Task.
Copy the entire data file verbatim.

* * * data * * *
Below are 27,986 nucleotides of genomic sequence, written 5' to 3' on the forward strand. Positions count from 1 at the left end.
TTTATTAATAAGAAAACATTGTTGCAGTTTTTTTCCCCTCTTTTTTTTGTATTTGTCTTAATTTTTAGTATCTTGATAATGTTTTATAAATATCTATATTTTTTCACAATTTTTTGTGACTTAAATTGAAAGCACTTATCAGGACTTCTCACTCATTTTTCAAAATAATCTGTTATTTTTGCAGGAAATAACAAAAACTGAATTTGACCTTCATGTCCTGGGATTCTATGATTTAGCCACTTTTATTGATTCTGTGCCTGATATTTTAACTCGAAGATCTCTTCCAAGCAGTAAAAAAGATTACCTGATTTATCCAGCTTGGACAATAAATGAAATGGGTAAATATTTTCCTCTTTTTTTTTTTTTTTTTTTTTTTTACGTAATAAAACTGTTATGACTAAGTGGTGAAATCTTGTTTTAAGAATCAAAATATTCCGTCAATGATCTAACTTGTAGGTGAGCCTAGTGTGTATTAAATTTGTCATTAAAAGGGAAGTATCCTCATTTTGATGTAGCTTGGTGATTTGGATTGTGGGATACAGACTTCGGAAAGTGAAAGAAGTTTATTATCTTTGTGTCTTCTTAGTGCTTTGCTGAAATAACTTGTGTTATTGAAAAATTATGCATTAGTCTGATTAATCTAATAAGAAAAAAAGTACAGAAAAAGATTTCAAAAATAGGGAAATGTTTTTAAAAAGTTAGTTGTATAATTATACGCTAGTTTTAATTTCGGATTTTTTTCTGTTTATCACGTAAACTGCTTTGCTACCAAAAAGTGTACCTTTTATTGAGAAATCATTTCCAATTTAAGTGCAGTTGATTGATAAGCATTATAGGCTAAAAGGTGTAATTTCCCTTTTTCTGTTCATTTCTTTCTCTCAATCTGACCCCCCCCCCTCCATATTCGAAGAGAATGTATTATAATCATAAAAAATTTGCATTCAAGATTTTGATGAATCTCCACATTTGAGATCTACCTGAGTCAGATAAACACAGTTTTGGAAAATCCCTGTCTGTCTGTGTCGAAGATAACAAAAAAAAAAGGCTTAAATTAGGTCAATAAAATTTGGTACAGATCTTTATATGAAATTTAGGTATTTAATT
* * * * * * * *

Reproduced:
Below are 27,986 nucleotides of genomic sequence, written 5' to 3' on the forward strand. Positions count from 1 at the left end.
TTTATTAATAAGAAAACATTGTTGCAGTTTTTTTCCCCTCTTTTTTTTGTATTTGTCTTAATTTTTAGTATCTTGATAATGTTTTATAAATATCTATATTTTTTCACAATTTTTTGTGACTTAAATTGAAAGCACTTATCAGGACTTCTCACTCATTTTTCAAAATAATCTGTTATTTTTGCAGGAAATAACAAAAACTGAATTTGACCTTCATGTCCTGGGATTCTATGATTTAGCCACTTTTATTGATTCTGTGCCTGATATTTTAACTCGAAGATCTCTTCCAAGCAGTAAAAAAGATTACCTGATTTATCCAGCTTGGACAATAAATGAAATGGGTAAATATTTTCCTCTTTTTTTTTTTTTTTTTTTTTTTTACGTAATAAAACTGTTATGACTAAGTGGTGAAATCTTGTTTTAAGAATCAAAATATTCCGTCAATGATCTAACTTGTAGGTGAGCCTAGTGTGTATTAAATTTGTCATTAAAAGGGAAGTATCCTCATTTTGATGTAGCTTGGTGATTTGGATTGTGGGATACAGACTTCGGAAAGTGAAAGAAGTTTATTATCTTTGTGTCTTCTTAGTGCTTTGCTGAAATAACTTGTGTTATTGAAAAATTATGCATTAGTCTGATTAATCTAATAAGAAAAAAAGTACAGAAAAAGATTTCAAAAATAGGGAAATGTTTTTAAAAAGTTAGTTGTATAATTATACGCTAGTTTTAATTTCGGATTTTTTTCTGTTTATCACGTAAACTGCTTTGCTACCAAAAAGTGTACCTTTTATTGAGAAATCATTTCCAATTTAAGTGCAGTTGATTGATAAGCATTATAGGCTAAAAGGTGTAATTTCCCTTTTTCTGTTCATTTCTTTCTCTCAATCTGACCCCCCCCCCTCCATATTCGAAGAGAATGTATTATAATCATAAAAAATTTGCATTCAAGATTTTGATGAATCTCCACATTTGAGATCTACCTGAGTCAGATAAACACAGTTTTGGAAAATCCCTGTCTGTCTGTGTCGAAGATAACAAAAAAAAAAGGCTTAAATTAGGTCAATAAAATTTGGTACAGATCTTTATATGAAATTTAGGTATTTAATT